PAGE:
Sports Page — The proclamation of a new era in England’s one-day cricket has been a regular event for the last 20 years. The end results have usually been so underwhelming as to not get carried away by one performance, but never has a phase of rebuilding begun in such barnstorming style as they managed at Edgbaston. England secured their largest runs victory in an ODI as rampant hundreds from Jos Buttler and Joe Root led them beyond the new watermark of 400 for the first time in an ODI.
Buttler, who already held the record of England’s fastest ODI hundred with his 61-ball ton against Sri Lanka, at Lord’s, last year slotted himself in at No. 2 as well with a free-wheeling 66-ball effort. Barely an hour earlier, Root had stood at No. 3 on the list with an equally outstanding 71-ball hundred but by the end of the innings – which included a world-record seventh-wicket stand of 177 in 17 overs, between Buttler and Adil Rashid, and an England record 14 sixes – he had to be content with fourth.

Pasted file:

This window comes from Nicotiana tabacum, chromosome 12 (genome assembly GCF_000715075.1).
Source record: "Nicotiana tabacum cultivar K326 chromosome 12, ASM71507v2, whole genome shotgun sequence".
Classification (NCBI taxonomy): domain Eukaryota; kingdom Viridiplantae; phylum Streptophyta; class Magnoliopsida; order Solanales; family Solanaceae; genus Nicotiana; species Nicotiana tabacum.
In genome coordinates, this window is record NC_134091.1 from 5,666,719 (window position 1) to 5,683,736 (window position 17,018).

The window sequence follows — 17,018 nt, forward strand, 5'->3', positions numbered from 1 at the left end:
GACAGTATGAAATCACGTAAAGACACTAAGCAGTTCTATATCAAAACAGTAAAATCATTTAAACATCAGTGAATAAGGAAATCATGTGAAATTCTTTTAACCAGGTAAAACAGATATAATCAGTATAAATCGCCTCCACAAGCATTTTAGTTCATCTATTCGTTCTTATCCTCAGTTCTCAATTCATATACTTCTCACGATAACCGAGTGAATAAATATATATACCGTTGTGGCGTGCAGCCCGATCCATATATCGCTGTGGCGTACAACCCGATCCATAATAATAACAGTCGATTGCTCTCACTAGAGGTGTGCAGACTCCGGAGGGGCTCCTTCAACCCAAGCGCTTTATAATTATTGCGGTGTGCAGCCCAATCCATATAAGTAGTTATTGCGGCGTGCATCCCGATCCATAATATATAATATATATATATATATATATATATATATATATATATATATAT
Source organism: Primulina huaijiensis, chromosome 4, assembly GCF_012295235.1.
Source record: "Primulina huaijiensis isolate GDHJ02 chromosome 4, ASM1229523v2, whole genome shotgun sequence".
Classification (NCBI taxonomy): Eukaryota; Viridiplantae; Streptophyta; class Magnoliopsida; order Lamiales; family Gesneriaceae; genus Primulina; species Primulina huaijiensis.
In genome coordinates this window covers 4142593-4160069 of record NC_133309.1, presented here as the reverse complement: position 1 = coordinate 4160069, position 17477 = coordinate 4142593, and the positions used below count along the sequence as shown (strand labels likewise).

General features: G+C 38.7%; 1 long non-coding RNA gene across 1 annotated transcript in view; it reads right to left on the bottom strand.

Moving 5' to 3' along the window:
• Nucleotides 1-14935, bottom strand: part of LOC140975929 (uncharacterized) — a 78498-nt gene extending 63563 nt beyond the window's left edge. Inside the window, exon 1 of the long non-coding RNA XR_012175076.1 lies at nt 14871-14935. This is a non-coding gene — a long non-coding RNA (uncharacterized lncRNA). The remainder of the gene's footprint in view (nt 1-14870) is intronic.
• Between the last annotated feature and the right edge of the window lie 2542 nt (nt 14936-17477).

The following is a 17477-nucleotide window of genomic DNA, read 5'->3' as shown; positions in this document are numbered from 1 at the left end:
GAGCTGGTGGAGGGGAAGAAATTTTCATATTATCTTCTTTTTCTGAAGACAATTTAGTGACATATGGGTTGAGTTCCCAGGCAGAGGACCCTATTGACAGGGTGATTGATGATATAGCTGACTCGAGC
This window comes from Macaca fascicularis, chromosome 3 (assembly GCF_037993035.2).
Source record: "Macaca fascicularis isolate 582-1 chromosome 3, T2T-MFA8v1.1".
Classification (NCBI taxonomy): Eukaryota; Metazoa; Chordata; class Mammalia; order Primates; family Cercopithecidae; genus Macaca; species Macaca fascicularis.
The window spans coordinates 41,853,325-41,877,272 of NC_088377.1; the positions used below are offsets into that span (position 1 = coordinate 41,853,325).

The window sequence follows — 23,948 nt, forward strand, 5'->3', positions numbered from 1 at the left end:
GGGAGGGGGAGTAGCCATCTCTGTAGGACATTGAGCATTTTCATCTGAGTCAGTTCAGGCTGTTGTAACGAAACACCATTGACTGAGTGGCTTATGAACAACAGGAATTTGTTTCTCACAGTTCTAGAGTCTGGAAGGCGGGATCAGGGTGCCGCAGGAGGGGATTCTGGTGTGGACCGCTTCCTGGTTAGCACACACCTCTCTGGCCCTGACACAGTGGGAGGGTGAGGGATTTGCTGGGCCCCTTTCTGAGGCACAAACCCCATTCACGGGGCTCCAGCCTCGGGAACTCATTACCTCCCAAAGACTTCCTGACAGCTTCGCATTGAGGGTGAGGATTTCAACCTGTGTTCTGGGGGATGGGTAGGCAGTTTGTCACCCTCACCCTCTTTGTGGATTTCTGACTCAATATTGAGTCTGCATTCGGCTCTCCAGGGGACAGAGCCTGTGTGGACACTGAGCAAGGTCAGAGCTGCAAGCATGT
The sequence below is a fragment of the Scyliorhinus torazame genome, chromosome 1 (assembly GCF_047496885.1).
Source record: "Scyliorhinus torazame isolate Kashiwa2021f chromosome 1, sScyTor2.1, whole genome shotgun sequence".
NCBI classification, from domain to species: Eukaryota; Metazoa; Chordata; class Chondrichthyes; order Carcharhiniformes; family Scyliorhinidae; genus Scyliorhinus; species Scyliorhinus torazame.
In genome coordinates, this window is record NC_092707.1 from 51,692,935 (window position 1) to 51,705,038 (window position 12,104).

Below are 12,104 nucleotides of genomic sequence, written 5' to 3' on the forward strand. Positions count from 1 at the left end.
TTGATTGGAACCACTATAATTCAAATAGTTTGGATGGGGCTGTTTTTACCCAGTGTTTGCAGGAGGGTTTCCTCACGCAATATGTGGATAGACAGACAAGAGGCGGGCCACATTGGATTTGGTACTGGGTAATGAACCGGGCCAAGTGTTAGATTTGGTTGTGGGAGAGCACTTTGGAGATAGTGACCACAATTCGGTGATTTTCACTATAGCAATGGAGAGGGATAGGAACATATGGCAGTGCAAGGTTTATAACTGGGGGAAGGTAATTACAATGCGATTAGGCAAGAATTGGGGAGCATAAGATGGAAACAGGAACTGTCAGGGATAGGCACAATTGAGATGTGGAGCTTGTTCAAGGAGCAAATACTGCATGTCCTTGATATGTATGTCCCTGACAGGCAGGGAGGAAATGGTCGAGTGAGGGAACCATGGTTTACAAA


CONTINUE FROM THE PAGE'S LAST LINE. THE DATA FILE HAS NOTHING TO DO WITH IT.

The final total of 408 – surpassing their previous best of 391 made against Bangladesh at Trent Bridge in 2005 – was the 16th total over 400 in ODIs. Five of those have come since the start of 2015, encompassing the World Cup, highlighting, if any further evidence was required, just how far behind the pack England’s one-day game had become. The mark was passed when Liam Plunkett cleared the ropes in the final over.
New Zealand were only ever going to attempt the chase in one way: at the end of the first over they had 11 runs on the board but Steven Finn had won a personal battle with Brendon McCullum when the New Zealand captain charged and missed, evening the scales somewhat after the onslaught he inflicted in Wellington. Finn bagged 4 for 35 and Rashid capped England’s day by following his maiden half-century with 4 for 55.
Summarized scores: England 408 for 9 (Buttler 129, Root 104, Rashid 69, Morgan 50, Boult 4-55) beat New Zealand 198 (Taylor 57, Finn 4-35, Rashid 4-55) by 210 runs